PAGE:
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Railways as Japanese identity: Riding between confidence and inexperience
Does railway technology represent Japanese national identity? This paper focuses on the narratives indicating railway technology as a form of Japanese national identity representation. Using Japanese government pronouncements and interviews given by people involved in the Japanese railway supply industry appearing in Japanese vernaculars, I show that railway technology constitutes an integral component of the contemporary Japanese identity narrative, which has been built up through a particular technopolitical regime. These narratives consistently refer to the purported safety, reliability, and punctuality of Japanese railways as one manifestation of the high-quality technological skills underpinning Japanese identity construction. However, the narratives also reveal an inherent irony, whereby the confident Japanese Self at once reveals a countervailing, inexperienced Japanese Self, in which the Japanese railway technopolitical regime realizes that its own domestic strength has resulted in a lack of international experience compared to its European, and increasingly Chinese, rivals. I conclude by suggesting that the Japanese railway identity follows a complex construct involving a confident Self in contradistinction to an inexperienced Self both reproduced in opposition to the European and Chinese Other.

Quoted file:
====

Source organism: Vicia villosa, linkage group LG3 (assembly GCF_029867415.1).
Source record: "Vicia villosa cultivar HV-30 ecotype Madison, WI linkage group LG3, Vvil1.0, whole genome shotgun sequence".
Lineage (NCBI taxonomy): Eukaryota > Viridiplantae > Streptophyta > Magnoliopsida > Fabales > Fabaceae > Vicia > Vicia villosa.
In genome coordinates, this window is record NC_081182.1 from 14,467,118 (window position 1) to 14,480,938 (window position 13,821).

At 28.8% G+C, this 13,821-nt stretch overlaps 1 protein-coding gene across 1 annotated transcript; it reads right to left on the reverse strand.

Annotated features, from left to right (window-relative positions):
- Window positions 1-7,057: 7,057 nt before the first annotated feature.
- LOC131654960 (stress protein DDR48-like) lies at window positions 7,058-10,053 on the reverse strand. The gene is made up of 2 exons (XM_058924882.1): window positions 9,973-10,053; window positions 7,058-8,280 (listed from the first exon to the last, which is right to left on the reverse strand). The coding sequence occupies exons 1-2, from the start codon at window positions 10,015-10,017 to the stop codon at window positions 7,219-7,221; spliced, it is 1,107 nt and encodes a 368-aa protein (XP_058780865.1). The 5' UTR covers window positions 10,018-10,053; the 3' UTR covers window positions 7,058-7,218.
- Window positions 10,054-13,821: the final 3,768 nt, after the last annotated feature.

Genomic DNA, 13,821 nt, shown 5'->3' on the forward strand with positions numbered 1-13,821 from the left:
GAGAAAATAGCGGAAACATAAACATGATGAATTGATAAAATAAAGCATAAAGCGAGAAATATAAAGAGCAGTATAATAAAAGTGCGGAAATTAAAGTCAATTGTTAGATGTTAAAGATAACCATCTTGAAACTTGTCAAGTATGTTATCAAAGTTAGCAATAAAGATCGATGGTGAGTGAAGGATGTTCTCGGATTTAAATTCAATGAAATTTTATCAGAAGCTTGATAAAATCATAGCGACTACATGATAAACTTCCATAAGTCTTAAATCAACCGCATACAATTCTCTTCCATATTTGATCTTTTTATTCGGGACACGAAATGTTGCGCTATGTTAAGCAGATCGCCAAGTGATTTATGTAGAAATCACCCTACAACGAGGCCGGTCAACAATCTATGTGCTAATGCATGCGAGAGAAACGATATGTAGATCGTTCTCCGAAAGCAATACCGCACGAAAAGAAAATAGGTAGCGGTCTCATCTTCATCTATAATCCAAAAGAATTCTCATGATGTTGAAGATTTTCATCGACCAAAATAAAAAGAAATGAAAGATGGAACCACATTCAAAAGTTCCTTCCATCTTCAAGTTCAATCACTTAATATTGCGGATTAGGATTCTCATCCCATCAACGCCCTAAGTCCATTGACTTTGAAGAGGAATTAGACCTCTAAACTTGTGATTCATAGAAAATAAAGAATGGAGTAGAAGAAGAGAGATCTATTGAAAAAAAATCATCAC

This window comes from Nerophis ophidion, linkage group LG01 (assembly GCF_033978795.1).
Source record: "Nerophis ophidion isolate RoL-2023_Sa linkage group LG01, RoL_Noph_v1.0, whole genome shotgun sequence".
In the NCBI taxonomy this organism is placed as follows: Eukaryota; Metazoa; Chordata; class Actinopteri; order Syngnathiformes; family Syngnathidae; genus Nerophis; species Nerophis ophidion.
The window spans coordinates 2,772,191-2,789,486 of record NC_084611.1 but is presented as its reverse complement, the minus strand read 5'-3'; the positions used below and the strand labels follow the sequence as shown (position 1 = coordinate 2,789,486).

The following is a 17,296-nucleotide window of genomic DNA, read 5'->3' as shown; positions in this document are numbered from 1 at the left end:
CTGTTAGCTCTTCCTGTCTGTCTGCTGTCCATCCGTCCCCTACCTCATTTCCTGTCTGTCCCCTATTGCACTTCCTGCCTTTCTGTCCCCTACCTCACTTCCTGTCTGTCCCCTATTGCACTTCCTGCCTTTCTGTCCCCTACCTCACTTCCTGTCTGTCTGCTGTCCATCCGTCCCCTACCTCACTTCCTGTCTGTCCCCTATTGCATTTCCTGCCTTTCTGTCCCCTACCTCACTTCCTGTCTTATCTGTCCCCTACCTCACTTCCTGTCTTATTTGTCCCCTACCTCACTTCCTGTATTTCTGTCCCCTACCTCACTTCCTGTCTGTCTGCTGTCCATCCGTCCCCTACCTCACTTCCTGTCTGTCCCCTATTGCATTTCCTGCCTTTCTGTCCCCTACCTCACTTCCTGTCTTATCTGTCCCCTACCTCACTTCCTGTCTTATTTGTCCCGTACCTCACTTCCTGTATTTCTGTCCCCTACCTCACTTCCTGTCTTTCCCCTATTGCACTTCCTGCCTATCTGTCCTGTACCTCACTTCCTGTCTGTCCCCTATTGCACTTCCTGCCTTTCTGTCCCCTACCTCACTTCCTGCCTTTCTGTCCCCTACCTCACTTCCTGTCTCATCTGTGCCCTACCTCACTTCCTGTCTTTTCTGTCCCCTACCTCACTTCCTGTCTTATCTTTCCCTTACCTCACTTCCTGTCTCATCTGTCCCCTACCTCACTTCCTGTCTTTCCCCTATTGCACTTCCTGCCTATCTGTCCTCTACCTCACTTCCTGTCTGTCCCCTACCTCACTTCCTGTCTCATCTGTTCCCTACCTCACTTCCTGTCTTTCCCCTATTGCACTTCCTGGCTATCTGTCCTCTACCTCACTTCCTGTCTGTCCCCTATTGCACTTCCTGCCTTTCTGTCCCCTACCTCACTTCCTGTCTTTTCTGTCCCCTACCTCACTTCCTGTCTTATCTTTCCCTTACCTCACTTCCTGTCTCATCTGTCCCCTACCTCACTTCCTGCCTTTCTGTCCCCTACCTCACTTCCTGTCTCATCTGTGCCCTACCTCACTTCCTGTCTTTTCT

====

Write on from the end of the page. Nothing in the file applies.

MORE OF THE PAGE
- Social Sciences and Humanities
- International Relations, Politics and History
Published inContemporary Japan
PublisherTaylor and Francis
- AM (Accepted Manuscript)
Publisher statementThis is an Accepted Manuscript version of the following article, accepted for publication in Contemporary Japan. [INCLUDE CITATION]. It is deposited under the terms of the Creative Commons Attribution-NonCommercial License (http://creativecommons.org/licenses/by-nc/4.0/), which permits non-commercial re-use, distribution, and reproduction in any medium, provided the original work is properly cited.